The cannabis oil that has stopped an East Kilbride boy having epileptic fits is the only way forward for him now – yet still his mother still can’t get a prescription for the drug.
Cole Thomson suffers from severe epileptic seizures and relies on Bedrolite cannabis oil to survive.
Doctors this week told his mother, Lisa Quarrell, that surgery or a change in medication is no longer an option for the eight-year-old because he is doing so well on the imported drug.
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But Lisa has been left fighting tooth and nail for any sort of help to have the oil prescribed to her son on the NHS. And that leaves her having to shell out £1200-a-month to pay for the life-saving oil.
She told the News: “Cole has been seizure-free for 15 months due to Bedrolite.
“Coronavirus has made it far harder to raise money to pay for it. The fundraising nights we were holding have stopped and it’s a month-to-month battle to pay for it between me and his dad.
“Because Cole is growing, we need more. It’s costing us £1200 a month instead of £1000.
“Surgery could leave him paralysed so consultants have said they can’t do it when Bedrolite is proving so successful.”
In August, brave Cole celebrated a year of being seizure free – the time passed from his last seizure now sits at 15 months and counting.
Ex-cop Lisa previously admitted smuggling the Bedrolite oil medicine in from the Netherlands before receiving a private prescription for it.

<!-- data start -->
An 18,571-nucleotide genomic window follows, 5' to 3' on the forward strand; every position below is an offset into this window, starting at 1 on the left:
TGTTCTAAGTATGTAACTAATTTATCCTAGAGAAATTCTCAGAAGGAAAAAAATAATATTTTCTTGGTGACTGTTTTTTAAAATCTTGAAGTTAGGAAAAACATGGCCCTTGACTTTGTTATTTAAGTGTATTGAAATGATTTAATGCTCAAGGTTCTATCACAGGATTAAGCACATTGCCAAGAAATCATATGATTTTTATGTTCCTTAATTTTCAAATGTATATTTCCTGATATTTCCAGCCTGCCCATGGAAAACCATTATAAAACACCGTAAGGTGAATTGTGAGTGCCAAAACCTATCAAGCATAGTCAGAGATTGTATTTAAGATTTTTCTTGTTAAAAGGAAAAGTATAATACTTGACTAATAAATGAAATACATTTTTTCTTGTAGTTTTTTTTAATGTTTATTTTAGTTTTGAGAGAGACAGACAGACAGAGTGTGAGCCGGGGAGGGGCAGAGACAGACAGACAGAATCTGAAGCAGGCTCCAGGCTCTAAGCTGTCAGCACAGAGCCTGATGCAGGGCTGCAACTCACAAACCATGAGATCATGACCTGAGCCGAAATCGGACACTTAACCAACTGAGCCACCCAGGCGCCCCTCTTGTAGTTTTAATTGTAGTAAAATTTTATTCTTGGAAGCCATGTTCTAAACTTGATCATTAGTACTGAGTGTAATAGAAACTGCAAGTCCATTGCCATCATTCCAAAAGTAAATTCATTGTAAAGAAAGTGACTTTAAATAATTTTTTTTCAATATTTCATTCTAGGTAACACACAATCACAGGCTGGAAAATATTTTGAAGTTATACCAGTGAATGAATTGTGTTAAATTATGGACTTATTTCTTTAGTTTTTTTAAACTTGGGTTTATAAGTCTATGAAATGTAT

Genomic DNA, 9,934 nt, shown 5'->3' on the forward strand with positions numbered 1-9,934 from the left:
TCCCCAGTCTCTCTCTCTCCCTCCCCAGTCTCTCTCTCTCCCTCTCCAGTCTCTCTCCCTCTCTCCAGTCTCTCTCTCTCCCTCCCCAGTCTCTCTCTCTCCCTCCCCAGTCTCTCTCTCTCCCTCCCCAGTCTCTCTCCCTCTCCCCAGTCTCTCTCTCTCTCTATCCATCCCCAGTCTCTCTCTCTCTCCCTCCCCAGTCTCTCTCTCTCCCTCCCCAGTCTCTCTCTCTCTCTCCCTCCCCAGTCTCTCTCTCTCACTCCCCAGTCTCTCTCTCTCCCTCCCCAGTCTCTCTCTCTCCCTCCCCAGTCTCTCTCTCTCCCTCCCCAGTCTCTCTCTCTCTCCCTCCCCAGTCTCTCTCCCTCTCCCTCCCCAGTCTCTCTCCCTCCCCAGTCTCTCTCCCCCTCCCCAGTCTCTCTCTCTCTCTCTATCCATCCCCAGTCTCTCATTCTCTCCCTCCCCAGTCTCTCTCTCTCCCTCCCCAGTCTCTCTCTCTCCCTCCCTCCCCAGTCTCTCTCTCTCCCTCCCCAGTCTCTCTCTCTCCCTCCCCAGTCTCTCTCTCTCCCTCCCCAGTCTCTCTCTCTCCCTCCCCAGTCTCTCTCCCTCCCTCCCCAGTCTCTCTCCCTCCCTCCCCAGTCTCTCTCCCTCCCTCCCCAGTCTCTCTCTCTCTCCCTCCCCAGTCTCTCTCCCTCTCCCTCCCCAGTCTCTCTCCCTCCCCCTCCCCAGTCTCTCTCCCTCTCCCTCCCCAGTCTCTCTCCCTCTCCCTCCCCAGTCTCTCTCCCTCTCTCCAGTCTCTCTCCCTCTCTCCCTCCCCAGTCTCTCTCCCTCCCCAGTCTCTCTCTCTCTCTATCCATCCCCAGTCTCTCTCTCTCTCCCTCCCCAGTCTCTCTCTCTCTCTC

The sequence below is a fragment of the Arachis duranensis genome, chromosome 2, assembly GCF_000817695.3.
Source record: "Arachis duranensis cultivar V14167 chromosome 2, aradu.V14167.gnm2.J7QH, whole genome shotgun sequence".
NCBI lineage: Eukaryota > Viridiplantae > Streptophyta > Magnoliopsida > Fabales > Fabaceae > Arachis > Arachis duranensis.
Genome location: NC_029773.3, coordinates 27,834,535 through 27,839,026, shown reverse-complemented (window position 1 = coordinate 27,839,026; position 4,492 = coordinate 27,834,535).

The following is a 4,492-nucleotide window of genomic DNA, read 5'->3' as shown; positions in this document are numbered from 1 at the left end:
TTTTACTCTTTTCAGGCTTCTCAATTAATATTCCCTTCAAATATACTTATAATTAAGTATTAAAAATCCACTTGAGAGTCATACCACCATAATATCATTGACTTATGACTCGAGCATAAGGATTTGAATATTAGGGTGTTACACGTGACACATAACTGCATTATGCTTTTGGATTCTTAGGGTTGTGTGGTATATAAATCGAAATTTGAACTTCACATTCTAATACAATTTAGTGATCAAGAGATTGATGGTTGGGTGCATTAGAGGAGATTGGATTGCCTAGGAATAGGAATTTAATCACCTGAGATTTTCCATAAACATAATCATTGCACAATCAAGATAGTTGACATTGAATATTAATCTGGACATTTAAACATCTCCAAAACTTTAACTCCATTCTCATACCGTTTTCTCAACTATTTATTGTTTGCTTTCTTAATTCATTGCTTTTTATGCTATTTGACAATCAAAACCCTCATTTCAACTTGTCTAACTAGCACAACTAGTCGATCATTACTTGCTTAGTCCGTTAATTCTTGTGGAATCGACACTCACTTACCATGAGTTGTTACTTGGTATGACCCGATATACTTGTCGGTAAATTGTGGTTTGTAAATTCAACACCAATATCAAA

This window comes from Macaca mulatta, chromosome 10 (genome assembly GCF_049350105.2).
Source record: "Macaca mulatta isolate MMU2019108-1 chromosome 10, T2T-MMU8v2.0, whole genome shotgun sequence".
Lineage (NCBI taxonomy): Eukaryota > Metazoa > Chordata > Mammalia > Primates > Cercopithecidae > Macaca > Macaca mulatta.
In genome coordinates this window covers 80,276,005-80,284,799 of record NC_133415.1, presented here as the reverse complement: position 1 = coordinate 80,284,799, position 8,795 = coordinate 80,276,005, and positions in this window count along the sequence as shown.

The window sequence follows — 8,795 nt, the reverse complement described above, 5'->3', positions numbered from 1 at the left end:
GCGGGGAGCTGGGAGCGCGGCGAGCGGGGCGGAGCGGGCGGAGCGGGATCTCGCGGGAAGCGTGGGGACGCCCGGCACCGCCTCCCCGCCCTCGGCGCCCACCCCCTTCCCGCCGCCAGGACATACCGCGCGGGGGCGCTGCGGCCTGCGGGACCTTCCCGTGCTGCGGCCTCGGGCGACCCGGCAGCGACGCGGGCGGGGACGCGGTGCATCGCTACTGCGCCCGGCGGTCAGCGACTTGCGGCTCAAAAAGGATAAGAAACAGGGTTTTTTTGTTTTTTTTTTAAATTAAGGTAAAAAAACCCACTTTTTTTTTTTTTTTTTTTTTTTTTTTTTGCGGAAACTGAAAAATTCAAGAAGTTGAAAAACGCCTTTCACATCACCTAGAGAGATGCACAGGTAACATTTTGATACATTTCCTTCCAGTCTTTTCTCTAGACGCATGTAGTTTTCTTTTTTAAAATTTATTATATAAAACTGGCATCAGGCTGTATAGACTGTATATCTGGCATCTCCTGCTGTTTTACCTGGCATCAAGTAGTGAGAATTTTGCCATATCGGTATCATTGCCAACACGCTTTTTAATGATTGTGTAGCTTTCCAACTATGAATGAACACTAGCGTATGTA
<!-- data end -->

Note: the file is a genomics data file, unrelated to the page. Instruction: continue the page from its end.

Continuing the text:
Earlier this year, health minister Jeane Freeman told Lisa that – because she “went private” – it would be deemed “improper use” of NHS funds to pay for Cole’s prescription.
The Newlandsmuir mum-of-two now wants to use NHS endowment funds to pay for his supply. The charity funds are given to the NHS by donations from the public.
She had applied to the fund earlier this year but was turned down because it said surgery was analternative to drug treatment. But with that no longer an option, she wants the decision over her application to be revisited.
It’s the latest battle Lisa has had to try and get the NHS to fund Bedrolite.
She added: “We were turned down earlier this year through the NHS Lanarkshire endowment fund. The charity said it’s because he could get surgery but doctors now say that’s too risky.
“So if this is confirmed by the person qualified in treating my son, why are guidelines allowed to stop Bedrolite being prescribed? Are guidelines more important than my sons quality of life?”
Lisa now faces a constant battle to raise £1200 a month to pay for the lifesaving drug, with a fundraiser set up last August having amassed £8158 of its £18,000 target.
She and her friend Elaine Steel took part in Sober October to try and raise funds for Cole’s plight. That saw the pair raise £800 to help.
NHS Lanarkshire had more than £195,000 donated to its endowment fund between April and August. It has paid out more than £124,000.
Dr Jane Burns, medical director, NHS Lanarkshire, said: “We cannot discuss details of individual cases due to patient confidentiality.
“I would encourage Ms Quarrell to contact us todiscuss her concerns.”
You can continue to support Lisa and Cole by heading to www.gofundme.com/f/colesmedicine